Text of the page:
It was fortunate that many of those navigational records were bogus and that some of their true destinations had been deleted. Hopefully, the false leads would cause later investigators enough trouble to make the real targets less obvious. Asking the wrong questions in the wrong places would also trigger alarms among ‘trusted’ contacts privy to Scape Grace’s safeguards. Less overall misinformation was seeded through the inventory and system logs. The crew needed real data about ship’s operations in order to function effectively.
Jolly first made use of its access to communicate with the three nearby ships. To its former ship, the Black Humor, it gave simple directions: return to their previous position, go about their original business, and pretend that Jolly was still aboard as Captain. Jolly ended its orders with: “I plan to return within two fertility cycles. If we have not rendezvoused by three cycles, locate this ship. If it has not been destroyed already, destroy it.”
With that ultimatum, Evgeny was certain that the conversation had been held audibly in a Terran-standard language for his own benefit. The thinly veiled threat was moderately effective. There were already significant swathes of Collective space waiting to incinerate the Scape Grace upon detection. Still, few individuals, much less ships, were wholly devoted to their pursuit and obliteration. Of all the ships that might successfully find and catch a single pirate in the wide universe, a Ningyo command ship was high in the probability ranking.
Black Humor emphasized that capability by sliding effortlessly away from Scape Grace and slipping through a newly folded wrinkle in space to a destination unknown light-years away. So skillful was the work of the Ningyo engineers and pilots that no shudder passed through Scape Grace from that nearby, enormous deformation of reality.Next, Jolly transmitted orders to the Harauch. These were not conveyed in a format available to non-Ningyo listeners. Instead, Jolly patched its suit systems directly through the Scape Grace and sent its message in its native language. For all that Evgeny knew, the message might have been encoded, as well, but the foreign Ningyo script was as good as encryption. Translating it would require a specialized AI to sift through layers of digital formatting, linguistics, and bizarre Ningyo psychology, then reframe the result into a more familiar Terran communication form. None of the AIs on board - even if they were accessible – had the necessary expertise for that task.
While Jolly sat still, plugged into a nearby console, Evgeny and Gleamer exchanged thoughtful glances. Such connections were two-way links. If code could be uploaded to the Ningyo suits, there might be a way to gain access to their control functions. A Ningyo in a compromised suit would be at the mercy of whoever controlled its suit’s actions. It could be forced to move however the controller chose. For that matter, a sufficiently hostile code-breaker could simply depressurize a Ningyo’s suit, killing it instantly. A sadistic hacker could threaten to do so as coercion, or manipulate life support to cause discomfort or pain. There were distinct possibilities there, provided Gleamer could actually figure out how the suit code functioned. Its security was likely the best possible to counter just such attacks… making it that much more tempting a challenge for a programmer convinced of his own superiority. With a nod, Evgeny endorsed more research. Hopefully, Gleamer was having the same thoughts as his captain.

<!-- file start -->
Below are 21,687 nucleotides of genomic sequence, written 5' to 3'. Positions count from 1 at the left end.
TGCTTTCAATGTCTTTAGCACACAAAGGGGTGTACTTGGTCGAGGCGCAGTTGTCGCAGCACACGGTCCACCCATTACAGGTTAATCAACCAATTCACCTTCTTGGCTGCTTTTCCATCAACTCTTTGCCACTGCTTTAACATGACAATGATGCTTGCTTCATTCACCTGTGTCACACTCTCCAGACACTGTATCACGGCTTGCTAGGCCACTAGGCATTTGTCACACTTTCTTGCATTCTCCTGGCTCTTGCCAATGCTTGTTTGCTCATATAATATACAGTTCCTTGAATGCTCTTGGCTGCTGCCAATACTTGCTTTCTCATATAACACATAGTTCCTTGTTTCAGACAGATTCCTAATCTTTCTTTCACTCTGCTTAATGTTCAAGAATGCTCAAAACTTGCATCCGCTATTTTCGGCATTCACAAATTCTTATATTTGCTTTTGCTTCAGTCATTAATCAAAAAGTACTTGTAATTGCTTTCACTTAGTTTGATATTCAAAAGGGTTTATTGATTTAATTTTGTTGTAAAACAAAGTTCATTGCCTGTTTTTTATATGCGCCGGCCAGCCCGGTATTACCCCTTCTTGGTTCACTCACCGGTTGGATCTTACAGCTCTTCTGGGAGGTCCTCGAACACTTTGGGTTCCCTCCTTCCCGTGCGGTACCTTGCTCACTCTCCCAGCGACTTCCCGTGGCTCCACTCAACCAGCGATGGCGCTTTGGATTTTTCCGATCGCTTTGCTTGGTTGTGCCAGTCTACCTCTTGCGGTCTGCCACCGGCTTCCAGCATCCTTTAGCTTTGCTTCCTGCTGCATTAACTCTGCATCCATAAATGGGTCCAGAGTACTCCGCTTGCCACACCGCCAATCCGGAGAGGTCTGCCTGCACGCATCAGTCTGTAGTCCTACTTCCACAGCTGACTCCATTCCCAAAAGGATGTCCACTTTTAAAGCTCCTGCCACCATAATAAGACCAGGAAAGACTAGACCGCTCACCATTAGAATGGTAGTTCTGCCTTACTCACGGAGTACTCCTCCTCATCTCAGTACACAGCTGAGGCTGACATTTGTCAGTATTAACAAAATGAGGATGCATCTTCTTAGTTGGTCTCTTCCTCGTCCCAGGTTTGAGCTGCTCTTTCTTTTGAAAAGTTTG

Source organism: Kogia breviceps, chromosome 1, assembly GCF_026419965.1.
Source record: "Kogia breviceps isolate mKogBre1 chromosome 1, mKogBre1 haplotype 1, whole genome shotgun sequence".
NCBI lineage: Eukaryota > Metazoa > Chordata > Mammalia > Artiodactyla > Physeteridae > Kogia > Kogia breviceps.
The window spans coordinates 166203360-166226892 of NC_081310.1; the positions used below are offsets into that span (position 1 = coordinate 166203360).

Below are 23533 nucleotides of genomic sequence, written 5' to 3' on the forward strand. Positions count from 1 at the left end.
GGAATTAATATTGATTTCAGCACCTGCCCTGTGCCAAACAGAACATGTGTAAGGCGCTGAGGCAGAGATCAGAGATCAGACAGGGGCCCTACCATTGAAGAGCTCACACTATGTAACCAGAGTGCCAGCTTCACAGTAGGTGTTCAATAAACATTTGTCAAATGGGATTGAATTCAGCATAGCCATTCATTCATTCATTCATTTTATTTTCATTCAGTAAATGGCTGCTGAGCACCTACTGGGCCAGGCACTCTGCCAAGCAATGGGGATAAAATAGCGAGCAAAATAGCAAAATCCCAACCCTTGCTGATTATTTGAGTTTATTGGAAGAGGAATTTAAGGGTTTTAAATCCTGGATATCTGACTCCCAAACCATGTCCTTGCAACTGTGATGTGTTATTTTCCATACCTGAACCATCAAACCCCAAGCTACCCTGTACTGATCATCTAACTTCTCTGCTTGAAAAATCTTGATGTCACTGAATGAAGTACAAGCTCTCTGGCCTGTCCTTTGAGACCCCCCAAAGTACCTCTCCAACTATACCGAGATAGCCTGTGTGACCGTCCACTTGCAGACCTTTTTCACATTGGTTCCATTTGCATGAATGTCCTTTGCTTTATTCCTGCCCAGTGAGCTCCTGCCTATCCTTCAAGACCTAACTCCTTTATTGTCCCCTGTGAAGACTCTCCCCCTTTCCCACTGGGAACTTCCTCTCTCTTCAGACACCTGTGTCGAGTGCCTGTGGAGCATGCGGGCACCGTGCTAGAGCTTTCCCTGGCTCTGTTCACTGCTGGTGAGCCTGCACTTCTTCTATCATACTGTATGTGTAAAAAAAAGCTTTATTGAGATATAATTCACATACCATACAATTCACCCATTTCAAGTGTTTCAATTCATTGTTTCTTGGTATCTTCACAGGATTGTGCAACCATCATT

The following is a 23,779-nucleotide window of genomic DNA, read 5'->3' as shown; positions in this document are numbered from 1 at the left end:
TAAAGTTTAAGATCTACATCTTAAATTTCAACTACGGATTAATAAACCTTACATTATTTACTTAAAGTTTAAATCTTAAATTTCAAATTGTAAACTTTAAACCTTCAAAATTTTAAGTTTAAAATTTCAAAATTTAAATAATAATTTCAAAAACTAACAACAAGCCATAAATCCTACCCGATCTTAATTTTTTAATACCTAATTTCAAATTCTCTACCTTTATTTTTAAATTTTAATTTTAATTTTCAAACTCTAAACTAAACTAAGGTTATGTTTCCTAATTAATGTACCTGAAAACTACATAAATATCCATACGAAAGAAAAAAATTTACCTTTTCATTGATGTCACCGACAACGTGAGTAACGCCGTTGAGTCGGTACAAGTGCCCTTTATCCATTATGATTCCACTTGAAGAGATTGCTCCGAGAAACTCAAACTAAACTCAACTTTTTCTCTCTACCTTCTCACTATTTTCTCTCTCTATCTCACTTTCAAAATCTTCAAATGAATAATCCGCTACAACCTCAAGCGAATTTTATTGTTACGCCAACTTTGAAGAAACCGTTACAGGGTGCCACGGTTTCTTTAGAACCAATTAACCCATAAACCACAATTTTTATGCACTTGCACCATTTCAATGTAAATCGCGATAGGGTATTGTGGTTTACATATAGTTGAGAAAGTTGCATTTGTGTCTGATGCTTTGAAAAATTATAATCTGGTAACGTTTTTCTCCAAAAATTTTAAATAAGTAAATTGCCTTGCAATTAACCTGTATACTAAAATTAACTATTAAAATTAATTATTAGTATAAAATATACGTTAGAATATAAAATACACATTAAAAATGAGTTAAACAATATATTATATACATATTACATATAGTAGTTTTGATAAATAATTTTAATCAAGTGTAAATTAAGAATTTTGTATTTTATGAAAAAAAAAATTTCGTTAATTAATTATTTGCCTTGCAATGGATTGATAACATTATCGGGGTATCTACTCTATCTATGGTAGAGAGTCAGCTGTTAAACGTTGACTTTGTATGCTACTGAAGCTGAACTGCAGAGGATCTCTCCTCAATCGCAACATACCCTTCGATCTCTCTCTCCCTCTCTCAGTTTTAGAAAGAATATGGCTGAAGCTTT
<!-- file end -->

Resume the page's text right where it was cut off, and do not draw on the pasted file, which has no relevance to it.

Finally, Jolly fulfilled its promise to attempt contact with the unnamed foreign ship. Here, too, it transmitted and received an encoded version of its own language. In this case, however, it supplied a translation of the conversation for Evgeny’s reference.
Jolly claimed to be saying, “Dear friend, we cannot speak to our friends inside you. They cannot hear us or we cannot hear them. Please open a path so that we may talk to our friends.”
The Ningyo paused for a time to receive a reply. It translated this response as, “I am sorry. I did not know I was interfering. The path is clear but I cannot talk to your friends. They do not understand me yet. Try to speak to them again.”
Gleamer did not wait for orders but opened a channel immediately to Katy and NuRikPo’s public ‘comms. He called out, “NuRikPo. Katy Olu. This is Scape Grace. Report.”
They waited over one hundred seconds for a reply. None came back. Gleamer repeated his hail, cycling the message across a wider frequency range. He then tried the private line. Eventually, he set up a signal to repeatedly signal the shuttle for a callback. A responding ping indicated that the shuttle was receiving and available, but still no reply came from either crew member.
When informed of this result, Jolly shrugged. “The ship says that your people are choosing not to respond. I have no idea why they would ignore you, but that seems to be the case.”
Evgeny was increasingly suspicious. They had only Jolly’s word that the original problem had been resolved, or that the interference was even an accident to begin with. Only the Ningyo was saying that their messages were getting through and that Katy and NuRikPo were failing to reply despite hearing their hails. There was no independent proof. There was also no evidence that Jolly was lying… not yet. Once again, even if their occupier chose to lie, there was little Evgeny could do in response. He would have to take both the statements given – and the possibility of their falsehood – as uncertain data, points for review when choosing later actions.
Instead of directly challenging Jolly’s claims, Evgeny tried other questions: “Did you have the same problem when you visited the outsider ship?”
“I did not personally visit that ship, so no,” Jolly responded without elaboration.
“I didn’t assume that… I meant you, as in your crew. Whoever you sent, did you have any trouble communicating with them, even at first?”
“Why do you assume any of my crew went aboard that ship, at all?”